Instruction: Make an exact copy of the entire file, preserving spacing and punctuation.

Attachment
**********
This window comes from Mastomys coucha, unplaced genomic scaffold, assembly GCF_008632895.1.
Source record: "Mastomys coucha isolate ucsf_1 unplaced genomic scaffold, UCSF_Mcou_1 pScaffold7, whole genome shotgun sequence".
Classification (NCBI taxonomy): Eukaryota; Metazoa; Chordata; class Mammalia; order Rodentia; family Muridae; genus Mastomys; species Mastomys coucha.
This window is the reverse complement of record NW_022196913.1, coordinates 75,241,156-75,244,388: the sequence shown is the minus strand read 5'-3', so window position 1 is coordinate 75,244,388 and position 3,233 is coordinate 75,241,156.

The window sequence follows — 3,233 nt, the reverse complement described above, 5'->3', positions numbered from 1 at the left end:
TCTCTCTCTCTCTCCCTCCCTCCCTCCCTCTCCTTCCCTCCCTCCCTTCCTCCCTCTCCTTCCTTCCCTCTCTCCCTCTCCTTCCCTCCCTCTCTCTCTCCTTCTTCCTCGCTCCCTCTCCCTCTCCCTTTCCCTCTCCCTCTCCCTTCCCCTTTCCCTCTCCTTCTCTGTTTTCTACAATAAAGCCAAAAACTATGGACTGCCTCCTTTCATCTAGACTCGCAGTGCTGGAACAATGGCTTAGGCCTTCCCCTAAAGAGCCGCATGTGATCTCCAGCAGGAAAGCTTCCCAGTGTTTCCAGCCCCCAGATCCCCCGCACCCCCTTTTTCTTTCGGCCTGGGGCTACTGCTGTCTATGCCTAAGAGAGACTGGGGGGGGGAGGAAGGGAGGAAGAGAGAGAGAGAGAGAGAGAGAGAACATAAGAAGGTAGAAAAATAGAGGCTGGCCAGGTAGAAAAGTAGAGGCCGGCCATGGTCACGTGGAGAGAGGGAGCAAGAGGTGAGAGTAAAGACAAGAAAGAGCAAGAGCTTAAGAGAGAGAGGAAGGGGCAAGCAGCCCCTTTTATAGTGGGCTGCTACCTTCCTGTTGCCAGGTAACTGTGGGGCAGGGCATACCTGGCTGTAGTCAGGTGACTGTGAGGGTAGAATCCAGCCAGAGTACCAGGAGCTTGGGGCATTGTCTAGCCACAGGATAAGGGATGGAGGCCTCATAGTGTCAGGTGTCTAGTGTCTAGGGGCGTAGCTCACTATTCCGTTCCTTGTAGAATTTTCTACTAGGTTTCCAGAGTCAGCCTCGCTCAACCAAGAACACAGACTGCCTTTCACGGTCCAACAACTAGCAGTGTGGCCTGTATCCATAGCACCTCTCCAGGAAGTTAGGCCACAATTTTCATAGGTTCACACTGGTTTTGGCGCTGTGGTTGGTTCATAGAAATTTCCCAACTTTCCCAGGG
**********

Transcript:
This window comes from Mastomys coucha, unplaced genomic scaffold, assembly GCF_008632895.1.
Source record: "Mastomys coucha isolate ucsf_1 unplaced genomic scaffold, UCSF_Mcou_1 pScaffold7, whole genome shotgun sequence".
Classification (NCBI taxonomy): Eukaryota; Metazoa; Chordata; class Mammalia; order Rodentia; family Muridae; genus Mastomys; species Mastomys coucha.
This window is the reverse complement of record NW_022196913.1, coordinates 75,241,156-75,244,388: the sequence shown is the minus strand read 5'-3', so window position 1 is coordinate 75,244,388 and position 3,233 is coordinate 75,241,156.

The window sequence follows — 3,233 nt, the reverse complement described above, 5'->3', positions numbered from 1 at the left end:
TCTCTCTCTCTCTCCCTCCCTCCCTCCCTCTCCTTCCCTCCCTCCCTTCCTCCCTCTCCTTCCTTCCCTCTCTCCCTCTCCTTCCCTCCCTCTCTCTCTCCTTCTTCCTCGCTCCCTCTCCCTCTCCCTTTCCCTCTCCCTCTCCCTTCCCCTTTCCCTCTCCTTCTCTGTTTTCTACAATAAAGCCAAAAACTATGGACTGCCTCCTTTCATCTAGACTCGCAGTGCTGGAACAATGGCTTAGGCCTTCCCCTAAAGAGCCGCATGTGATCTCCAGCAGGAAAGCTTCCCAGTGTTTCCAGCCCCCAGATCCCCCGCACCCCCTTTTTCTTTCGGCCTGGGGCTACTGCTGTCTATGCCTAAGAGAGACTGGGGGGGGGAGGAAGGGAGGAAGAGAGAGAGAGAGAGAGAGAGAGAACATAAGAAGGTAGAAAAATAGAGGCTGGCCAGGTAGAAAAGTAGAGGCCGGCCATGGTCACGTGGAGAGAGGGAGCAAGAGGTGAGAGTAAAGACAAGAAAGAGCAAGAGCTTAAGAGAGAGAGGAAGGGGCAAGCAGCCCCTTTTATAGTGGGCTGCTACCTTCCTGTTGCCAGGTAACTGTGGGGCAGGGCATACCTGGCTGTAGTCAGGTGACTGTGAGGGTAGAATCCAGCCAGAGTACCAGGAGCTTGGGGCATTGTCTAGCCACAGGATAAGGGATGGAGGCCTCATAGTGTCAGGTGTCTAGTGTCTAGGGGCGTAGCTCACTATTCCGTTCCTTGTAGAATTTTCTACTAGGTTTCCAGAGTCAGCCTCGCTCAACCAAGAACACAGACTGCCTTTCACGGTCCAACAACTAGCAGTGTGGCCTGTATCCATAGCACCTCTCCAGGAAGTTAGGCCACAATTTTCATAGGTTCACACTGGTTTTGGCGCTGTGGTTGGTTCATAGAAATTTCCCAACTTTCCCAGGG